Implement the kick maps in AT.

The kick maps come from [Radia] and the RadiaToTrack notebook. One loads Radia:

« Radia`;

One defines the potential (see [Elleaume], 1992)

(1)In eqn. 1, $B_{x,z}$ are the horizontal and vertical magnetic fields, respectively.

The kicks are then given by

(2)The code Radia allows one to build an insertion device and outputs the horizontal and vertical kick angles as a function of horizontal and vertical position. These are given as two tables.

We would like to put these into Accelerator Toolbox. This requires us to first implement the element so that it may be inserted in the lattice description array. The pass method is called IdTablePass.

Then, build the insertion device you want. The RadiaToTrack notebook has some example undulators and the code for creating the kickmaps. For example, a planar undulator:

```
(*___ ___ __ Simple vertical field undulator ___ ___ ___ ___ ___ ___ _*)
per = 35; (* Undulator period in [mm] *)
gap = 10; (* Magnetic Gap in [mm]*)
br = 1.2; (* Remanent Field of the material in [T]*)
nper = 3; (* Number of periods *)
lx = 30; (* Horizontal width of the magnet blocks in [mm]*)
lz = 18; (* Vertical height of the magnet blocks in [mm]*)
airgap = 0.5;(* Airgap between the magnets in [mm]*)
(*___ ___ ___ ___ ___ _ Start Computations ___ ___ ___ ___ ___ ___ _*)
wv = {lx, per/4 - airgap, lz};
wh = wv;
p = {0, 0, 0};
radUtiDelAll[];
g = und[p + {0, 0, gap/2 + lz/2}, wv, wh, nper, per, br, 1];
RadTrfZerPara[g, p, {0, 0, 1}];
x = 0;
z = 0;
Print["Bz = ", harm[g, "bz", per, {x, 0, z}, 1][[1]], " T"];
```

Running this code using Radia, one finds a maximum vertical magnetic field of 0.76 T.

An undulator has a k value(4)

or

(5)So this undulator would have a k of 2.49.

Or, for an AppleII undulator, we use:

```
(*___ ___ __ Apple II undulator ___ ___ ___ ___ ___ ___ _*)
per = 88; (* Undulator Period in [mm] *)
lx = 25*2; (* Total Horizontal width of the magnet array \
in [mm] *)
lz =
12; (* Vertical height of the magnet blocks *)
gapx = 1; (* Horizontal gap between magnet arrays in \
[mm] *)
gap = 16; (* Magnetic Gap in[mm] *)
p1 =
per*0.5; (* Antisym. motion of the girders : Rotate the \
Linear Pol. *)
p2 =
per*0.0; (* Symmetric L motion of the girders : Linear-> Circular-> \
Linear *)
br = 1.2; (* Remanent field of the magnet \
blocks in [T] *)
nper = 6; (* Number of periods *)
\
airgap = 0; (* longitudinal airgap between magnets in [mm] *)
\
(*___ ___ ___ ___ ___ _ Start Computations ___ ___ ___ ___ ___ ___ _*)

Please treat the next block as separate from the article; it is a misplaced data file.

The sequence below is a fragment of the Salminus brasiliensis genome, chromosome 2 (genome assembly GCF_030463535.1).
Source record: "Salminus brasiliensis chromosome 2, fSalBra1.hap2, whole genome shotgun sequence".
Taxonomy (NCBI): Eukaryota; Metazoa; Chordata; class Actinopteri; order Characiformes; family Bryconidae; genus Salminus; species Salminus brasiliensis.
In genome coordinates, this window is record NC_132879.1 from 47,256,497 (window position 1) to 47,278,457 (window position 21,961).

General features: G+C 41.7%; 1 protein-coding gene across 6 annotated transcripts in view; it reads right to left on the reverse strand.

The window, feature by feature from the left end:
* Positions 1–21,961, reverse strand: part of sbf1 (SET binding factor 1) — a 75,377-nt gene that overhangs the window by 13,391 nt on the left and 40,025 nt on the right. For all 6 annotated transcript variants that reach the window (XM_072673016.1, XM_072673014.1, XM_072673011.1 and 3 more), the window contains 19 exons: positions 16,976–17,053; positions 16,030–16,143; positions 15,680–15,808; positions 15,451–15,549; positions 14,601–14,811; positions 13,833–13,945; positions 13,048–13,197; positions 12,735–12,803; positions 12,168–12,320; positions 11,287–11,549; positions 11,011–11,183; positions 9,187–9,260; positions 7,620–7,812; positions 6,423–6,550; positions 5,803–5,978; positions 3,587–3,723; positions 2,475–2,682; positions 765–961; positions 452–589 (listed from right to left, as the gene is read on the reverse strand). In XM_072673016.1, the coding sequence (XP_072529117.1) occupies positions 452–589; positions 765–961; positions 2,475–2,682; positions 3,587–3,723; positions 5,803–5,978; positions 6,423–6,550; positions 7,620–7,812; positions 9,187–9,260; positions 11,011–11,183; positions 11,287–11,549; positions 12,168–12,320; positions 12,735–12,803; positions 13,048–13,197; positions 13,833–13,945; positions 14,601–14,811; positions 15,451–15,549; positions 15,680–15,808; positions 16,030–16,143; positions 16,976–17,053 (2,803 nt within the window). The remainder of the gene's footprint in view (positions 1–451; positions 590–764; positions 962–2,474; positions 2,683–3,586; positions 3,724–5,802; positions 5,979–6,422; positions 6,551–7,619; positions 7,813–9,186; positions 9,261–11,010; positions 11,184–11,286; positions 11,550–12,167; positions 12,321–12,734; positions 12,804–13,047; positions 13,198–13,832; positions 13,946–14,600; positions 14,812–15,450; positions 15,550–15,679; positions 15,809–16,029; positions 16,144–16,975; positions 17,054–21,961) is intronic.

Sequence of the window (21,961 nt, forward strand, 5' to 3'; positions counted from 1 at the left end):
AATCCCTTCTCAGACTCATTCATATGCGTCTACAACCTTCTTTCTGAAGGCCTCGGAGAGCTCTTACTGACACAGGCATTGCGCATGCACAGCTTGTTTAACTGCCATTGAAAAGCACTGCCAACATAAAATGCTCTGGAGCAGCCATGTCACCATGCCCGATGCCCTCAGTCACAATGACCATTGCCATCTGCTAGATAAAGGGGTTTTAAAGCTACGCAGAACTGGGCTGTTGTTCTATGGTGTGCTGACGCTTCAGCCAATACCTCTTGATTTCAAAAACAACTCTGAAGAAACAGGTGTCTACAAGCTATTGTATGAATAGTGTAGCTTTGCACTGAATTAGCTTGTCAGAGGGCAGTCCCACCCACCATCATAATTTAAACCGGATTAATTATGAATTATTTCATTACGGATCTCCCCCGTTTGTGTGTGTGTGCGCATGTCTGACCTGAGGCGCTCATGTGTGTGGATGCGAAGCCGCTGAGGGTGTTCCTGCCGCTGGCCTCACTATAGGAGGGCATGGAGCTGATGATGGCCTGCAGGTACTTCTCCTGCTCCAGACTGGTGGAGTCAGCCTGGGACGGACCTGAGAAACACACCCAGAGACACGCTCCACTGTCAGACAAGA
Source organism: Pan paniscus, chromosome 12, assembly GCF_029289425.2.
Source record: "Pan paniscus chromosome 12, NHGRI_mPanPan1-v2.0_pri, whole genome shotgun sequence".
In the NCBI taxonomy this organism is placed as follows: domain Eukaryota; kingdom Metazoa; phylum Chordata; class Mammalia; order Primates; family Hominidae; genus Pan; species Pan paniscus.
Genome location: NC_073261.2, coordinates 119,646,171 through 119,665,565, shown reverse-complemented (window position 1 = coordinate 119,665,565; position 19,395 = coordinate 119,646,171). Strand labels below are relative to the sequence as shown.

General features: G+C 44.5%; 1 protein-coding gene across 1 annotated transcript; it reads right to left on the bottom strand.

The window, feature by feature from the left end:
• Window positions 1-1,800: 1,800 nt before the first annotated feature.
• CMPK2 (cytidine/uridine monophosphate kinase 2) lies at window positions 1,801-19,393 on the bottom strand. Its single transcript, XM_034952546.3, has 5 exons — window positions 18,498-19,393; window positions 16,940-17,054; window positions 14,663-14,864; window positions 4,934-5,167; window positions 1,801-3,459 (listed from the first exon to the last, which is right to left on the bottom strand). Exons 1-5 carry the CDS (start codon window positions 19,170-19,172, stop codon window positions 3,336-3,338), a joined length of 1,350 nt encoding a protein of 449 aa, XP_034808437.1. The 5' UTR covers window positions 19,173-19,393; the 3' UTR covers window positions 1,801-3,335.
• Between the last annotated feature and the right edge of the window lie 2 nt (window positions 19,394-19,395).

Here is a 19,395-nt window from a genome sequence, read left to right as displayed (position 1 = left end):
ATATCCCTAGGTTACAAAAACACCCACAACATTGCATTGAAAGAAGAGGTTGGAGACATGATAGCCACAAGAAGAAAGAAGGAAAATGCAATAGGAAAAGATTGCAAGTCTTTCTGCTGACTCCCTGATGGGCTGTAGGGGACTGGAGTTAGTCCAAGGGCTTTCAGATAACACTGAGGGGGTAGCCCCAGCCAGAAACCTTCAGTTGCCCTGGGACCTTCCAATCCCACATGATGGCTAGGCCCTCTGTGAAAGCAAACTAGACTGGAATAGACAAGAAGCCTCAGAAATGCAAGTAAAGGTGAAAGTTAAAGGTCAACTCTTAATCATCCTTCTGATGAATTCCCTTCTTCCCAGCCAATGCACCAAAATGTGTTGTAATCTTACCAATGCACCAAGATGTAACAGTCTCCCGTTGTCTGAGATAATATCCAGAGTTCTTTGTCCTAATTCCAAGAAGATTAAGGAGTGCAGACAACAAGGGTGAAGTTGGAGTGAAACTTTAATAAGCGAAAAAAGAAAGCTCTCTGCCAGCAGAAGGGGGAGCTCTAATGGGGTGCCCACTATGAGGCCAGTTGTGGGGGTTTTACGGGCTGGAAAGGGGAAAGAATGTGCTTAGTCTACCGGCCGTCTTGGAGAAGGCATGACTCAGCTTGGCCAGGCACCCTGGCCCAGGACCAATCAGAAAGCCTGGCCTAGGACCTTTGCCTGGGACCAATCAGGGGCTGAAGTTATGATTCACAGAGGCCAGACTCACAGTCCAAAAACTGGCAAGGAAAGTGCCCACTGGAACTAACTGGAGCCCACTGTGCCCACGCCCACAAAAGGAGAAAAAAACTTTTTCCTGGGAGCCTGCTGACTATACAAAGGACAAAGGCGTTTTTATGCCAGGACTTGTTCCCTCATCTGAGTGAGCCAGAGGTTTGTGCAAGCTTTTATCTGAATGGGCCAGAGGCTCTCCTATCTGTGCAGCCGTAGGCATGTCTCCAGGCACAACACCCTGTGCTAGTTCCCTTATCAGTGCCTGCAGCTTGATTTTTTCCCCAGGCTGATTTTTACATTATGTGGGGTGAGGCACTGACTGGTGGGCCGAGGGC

\
p = {0, 0, 0};
radUtiDelAll[];
g = apple2G[p, per, gap, gapx, {-p1 + p2/2, -p2/2, -p2/2, p1 + p2/2},
lx, lz, airgap, br, nper];
Print["B (0,0,0) = ", harm[g, "b", per, {0, 0, 0}, 1][[1]], " T"];
```

Then, construct the kick map and output it, either in matlab format or text format:

```
Export[file <> ".mat", {"xkick" -> Transpose[resx],
"ykick" -> Transpose[resz], "xkick1" -> 0 Transpose[resx],
"ykick1" -> 0 Transpose[resz], "xtable" -> {px}, "ytable" -> {pz},
"Len" -> {{N[len/1000]}}}, "LabeledData"]
```

The first of these is simpVU.mat. The second is APPLEII_VP.mat. We may change the p parameters to change the offset which changes the polarization.

Thus, when we read this into Matlab, one will have the fields xkick, ykick, xkick1, ykick1, xtable, ytable, and Len. We create the element using the function atidtable. It should contain a field for the length, and also for the number of slices. It should also contain the kickmap itself, so this is available to the passmethod.

Here's how to create the table using [atidtable] for these two examples:

```
simpvu=atidtable('simpVU', 1, 'simpVU.mat', 6.04, 'IDTablePass')
a2vp=atidtable('a2vp', 1, 'APPLEII_VP.mat', 6.04, 'IDTablePass')
```

And the element looks like:

```
FamName: 'simpVU'
Nslice: 1
MaxOrder: 3
NumIntSteps: 10
R1: [6x6 double]
R2: [6x6 double]
T1: [0 0 0 0 0 0]
T2: [0 0 0 0 0 0]
PassMethod: 'IDTablePass'
Length: 1.6000
NumX: 81
NumY: 21
xtable: [81x1 double]
ytable: [21x1 double]
xkick: [21x81 double]
ykick: [21x81 double]
xkick1: [21x81 double]
ykick1: [21x81 double]
PolynomA: [0 0 0 0]
PolynomB: [0 0 0 0]
```

Once we have the element, we need to add it to the ring. e.g.

`esrf_simpVU=add_ID(esrf,simpVU);`

Now we compute the new tunes using

`[LinData,nu1, ksi]=atlinopt(esrf_simpVU,0);`

Now, by creating the kick map element with different energies, and computing the

resulting tune shifts we can compare to the analytical formulae for the tune shift.

`[ dnuz ] = kickmaptest( [2 2.1 2.2 2.5 2.7 2.8 2.9 3 4 5 6], 'simpVU.mat')`

The tune shift for a planar undulator is given by(6)

The tune shift with amplitude is given by

(7)The result is

—-

An undulator may also be entered via an analytic formula for the fields. The element here is created by the atwiggler function

`wig = atwiggler('wig1', 1.6, 1.6, .67, 1, 1, [1;0;0;0;0], [1;0;0;0;0], 'GWigSymplecticPass')`

with the result:

```
wig =
FamName: 'wig1'
Length: 1.6000
Lw: 1.6000
Bmax: 0.6700
Nstep: 1
Nmeth: 1
NHharm: 1
NVharm: 1
By: [5x1 double]
Bx: [5x1 double]
R1: [6x6 double]
R2: [6x6 double]
T1: [0 0 0 0 0 0]
T2: [0 0 0 0 0 0]
PassMethod: 'GWigSymplecticPass'
```

One may describe the field of an undulator in the so-called Halbach representation as

(8)We may look how its done in BMAD also

http://www.lns.cornell.edu/~dcs/bmad/

—

Besides calculating them, with e.g. Radia, there is also the question of how to measure the effect of the kick map on the beam dynamics. It is similar to the question of how to measure fringe fields in magnets.